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What happens if the U.S. defaults? How the debt ceiling could impact your money.

Biden cancels part of trip over debt ceiling
Senior staffers tapped to lead negotiations on raising debt ceiling as deadline looms 02:52

Time is running out to reach a deal to avert a historic default on the nation's debt, with Treasury Secretary Janet Yellen warning that the U.S. could run out of money to pay the bills by June 1. On Friday, negotiations broke down between the White House and Republican lawmakers as the sides seemingly hit an impasse.

Breaching the debt ceiling may sound esoteric, but financial experts warn it could hurt Americans financially in a number of ways. Here's what to know. 

What is the debt ceiling?

The debt ceiling, which is set by Congress, represents the maximum amount the federal government can borrow to pay its debts. Raising the debt ceiling doesn't authorize new spending, but allows the government to fund its previously approved obligations, ranging from Social Security payments to military salaries.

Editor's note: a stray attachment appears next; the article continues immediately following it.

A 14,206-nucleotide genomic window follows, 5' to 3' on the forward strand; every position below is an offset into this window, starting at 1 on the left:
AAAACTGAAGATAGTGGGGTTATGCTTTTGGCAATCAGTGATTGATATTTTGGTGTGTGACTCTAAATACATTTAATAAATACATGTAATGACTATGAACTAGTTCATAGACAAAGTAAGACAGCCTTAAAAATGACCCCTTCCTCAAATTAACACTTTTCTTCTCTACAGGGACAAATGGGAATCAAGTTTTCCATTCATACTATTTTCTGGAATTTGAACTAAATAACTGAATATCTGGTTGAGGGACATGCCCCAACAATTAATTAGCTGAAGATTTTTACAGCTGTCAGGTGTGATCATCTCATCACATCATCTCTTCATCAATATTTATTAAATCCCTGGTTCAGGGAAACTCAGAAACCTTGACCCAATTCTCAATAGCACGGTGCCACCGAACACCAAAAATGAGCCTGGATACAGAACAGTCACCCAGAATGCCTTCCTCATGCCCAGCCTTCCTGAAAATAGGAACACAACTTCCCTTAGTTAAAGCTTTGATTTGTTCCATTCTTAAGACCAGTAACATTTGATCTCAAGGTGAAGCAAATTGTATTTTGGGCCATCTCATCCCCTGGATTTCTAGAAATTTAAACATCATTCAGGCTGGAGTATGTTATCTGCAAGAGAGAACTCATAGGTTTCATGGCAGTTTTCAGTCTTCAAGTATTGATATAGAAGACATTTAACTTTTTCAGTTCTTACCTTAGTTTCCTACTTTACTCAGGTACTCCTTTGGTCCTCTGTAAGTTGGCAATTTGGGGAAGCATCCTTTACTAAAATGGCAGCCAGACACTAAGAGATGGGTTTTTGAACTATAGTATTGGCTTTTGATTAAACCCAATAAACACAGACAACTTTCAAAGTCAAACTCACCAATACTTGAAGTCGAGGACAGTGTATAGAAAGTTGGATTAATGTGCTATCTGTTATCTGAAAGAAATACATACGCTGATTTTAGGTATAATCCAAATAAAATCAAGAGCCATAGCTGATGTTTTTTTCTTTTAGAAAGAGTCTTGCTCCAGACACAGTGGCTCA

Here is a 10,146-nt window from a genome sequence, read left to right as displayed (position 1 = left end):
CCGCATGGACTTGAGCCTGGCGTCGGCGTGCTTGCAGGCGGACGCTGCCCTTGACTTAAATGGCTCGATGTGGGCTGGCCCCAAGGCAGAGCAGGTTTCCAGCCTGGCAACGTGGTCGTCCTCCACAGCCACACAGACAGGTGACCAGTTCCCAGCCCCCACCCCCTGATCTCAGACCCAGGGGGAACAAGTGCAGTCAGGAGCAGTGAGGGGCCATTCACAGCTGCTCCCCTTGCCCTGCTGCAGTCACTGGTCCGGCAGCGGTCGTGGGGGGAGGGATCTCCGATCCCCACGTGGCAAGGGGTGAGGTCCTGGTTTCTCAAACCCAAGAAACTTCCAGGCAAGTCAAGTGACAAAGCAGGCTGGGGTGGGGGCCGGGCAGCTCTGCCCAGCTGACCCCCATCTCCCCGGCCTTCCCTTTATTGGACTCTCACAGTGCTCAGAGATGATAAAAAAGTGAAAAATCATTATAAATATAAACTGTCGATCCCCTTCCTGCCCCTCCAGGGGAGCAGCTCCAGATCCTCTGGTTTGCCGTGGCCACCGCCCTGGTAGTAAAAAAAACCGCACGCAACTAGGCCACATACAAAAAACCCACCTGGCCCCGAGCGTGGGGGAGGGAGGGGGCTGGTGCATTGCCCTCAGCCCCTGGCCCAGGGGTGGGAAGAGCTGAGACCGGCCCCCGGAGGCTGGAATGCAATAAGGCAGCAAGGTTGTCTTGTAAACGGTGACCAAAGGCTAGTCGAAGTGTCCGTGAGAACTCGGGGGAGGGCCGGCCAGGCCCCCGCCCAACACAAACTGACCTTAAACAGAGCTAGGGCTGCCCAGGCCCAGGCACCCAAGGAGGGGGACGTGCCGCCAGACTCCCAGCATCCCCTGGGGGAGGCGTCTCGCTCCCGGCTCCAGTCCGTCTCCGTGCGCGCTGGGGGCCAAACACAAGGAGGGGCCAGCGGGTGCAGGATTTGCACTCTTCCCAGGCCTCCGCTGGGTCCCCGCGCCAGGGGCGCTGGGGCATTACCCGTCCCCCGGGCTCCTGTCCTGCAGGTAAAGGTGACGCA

Failing to raise the debt ceiling is "like going to a restaurant, looking at the menu, seeing how much everything costs and by the time you get the check, saying, 'Never mind, I can't pay this much,'" said Jacob Channel, senior economist at LendingTree. 

Has the U.S. ever breached the debt ceiling?

No, although it's come close several times before, most notably in 2011, when lawmakers agreed to raise the debt limit just days before the nation was about to exhaust its borrowing capacity. That led credit ratings agency Standard & Poor's to downgrade U.S. debt for the first time. The stock market tumbled, with the Dow shedding 17% in the weeks surrounding the crisis.

"It's hard to overstate how bad it would be," Channel said.

How would a debt-ceiling breach impact my 401(k)?

A default would rock global financial markets, spurring many investors to sell their stocks and bonds. Prices would plummet, although it's unknown how severe the hit would be given that the U.S. has never been in such a situation.